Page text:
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6 Nonfiction Books That Will Teach You Something New

Throughout my life, something that has always stayed true is my love of books. I never really loved unrealistic fiction like dragons and dystopian plots. But two genres that I have always loved have been thrillers and nonfiction.

Even though I always loved nonfiction books, I had trouble finding them in the young adult section. But once I started emerging into the world of adult novels, I realized there’s a ton of nonfiction topics I really do love and can find a lot of.

Why do I love nonfiction? I love learning. I’m a big advocate for lifelong learning, and within the last couple of years I found subjects that really fit with that. Making nonfiction one of my favorite genres to read.

So, here are 6 nonfiction books that will ignite your love for learning and hopefully teach you something new.

Affiliate links may be included at no cost to you. As always, all thoughts and opinions are my own. To learn more, see here.

 

Related: 10 Ideas for Lifelong Learning

 

The Grand Design by Stephen Hawking

1. The Grand Design by Stephen Hawking and Leonard Mlodinow

Genre: Astronomy, Cosmology

Written by the highly esteemed physicist, Stephen Hawking, The Grand Design answers the ultimate questions to life. “When and how did the universe begin? Why are we here? Why is there something rather than nothing? What is the nature of reality? Why are the laws of nature so finely tuned as to allow for the existence of beings like ourselves?”

At only 208 pages, The Grand Design offers a digestible yet educational insight into the makings of the universe.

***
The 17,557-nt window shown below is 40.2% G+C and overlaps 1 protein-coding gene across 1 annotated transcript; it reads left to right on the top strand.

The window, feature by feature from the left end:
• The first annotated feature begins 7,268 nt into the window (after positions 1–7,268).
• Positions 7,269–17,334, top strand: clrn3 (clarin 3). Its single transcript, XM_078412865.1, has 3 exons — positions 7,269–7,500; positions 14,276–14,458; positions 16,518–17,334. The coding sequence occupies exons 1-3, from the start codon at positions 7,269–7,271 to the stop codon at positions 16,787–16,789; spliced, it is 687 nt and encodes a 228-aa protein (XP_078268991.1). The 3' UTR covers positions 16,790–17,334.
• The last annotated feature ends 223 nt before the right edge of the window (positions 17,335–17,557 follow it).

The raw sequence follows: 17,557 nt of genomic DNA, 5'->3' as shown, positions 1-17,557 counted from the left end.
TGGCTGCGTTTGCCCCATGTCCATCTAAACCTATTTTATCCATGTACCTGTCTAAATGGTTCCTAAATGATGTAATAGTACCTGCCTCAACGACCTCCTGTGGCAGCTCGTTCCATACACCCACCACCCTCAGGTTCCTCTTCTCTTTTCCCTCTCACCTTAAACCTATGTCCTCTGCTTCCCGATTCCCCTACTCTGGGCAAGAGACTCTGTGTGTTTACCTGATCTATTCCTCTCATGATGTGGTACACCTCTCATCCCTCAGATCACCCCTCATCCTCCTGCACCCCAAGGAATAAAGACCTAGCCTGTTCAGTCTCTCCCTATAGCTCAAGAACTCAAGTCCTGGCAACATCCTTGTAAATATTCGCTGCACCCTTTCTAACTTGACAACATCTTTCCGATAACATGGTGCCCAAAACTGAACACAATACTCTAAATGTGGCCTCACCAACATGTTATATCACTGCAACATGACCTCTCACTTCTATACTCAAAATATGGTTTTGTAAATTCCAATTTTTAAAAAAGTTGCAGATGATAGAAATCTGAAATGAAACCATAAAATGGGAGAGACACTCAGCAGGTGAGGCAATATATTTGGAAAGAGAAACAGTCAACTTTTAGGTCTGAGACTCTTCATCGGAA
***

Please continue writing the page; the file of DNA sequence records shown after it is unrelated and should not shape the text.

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Your Inner Fish

2. Your Inner Fish: A Journey into the 3.5-Billion-Year History of the Human Body by Neil Shubin

Genre: Biology, Evolution

Your Inner Fish dives into the fundamentals of evolution and human biology.

Shubin takes us on a journey into how humans evolved into what they are today from examining fossils to DNA, and getting a closer look into our 3.5-billion-year history.

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Related: 8 Best Environmental Documentaries and Docuseries on Curiosity Stream

 

Sapiens

3. Sapiens: A Brief History of Humankind by Yuval Noah Harari

Genre: Evolution, History

I’ve actually already read Sapiens, and I 100% attribute this book to my newfound interest in science and particularly evolution.

This book is big, at 464 pages, and gives a complete look into our history as Homo Sapiens and the other species of humans that walked among us from millions of years ago to now.

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Homo Deus

4. Homo Deus: A Brief History of Tomorrow by Yuval Noah Harari

Genre: Evolution, History

Written by the author of Sapiens, Homo Deus takes a look into future generations and what is in store for our society. He asks the fundamental questions: “Where do we go from here? And how will we protect this fragile world from our own destructive powers?”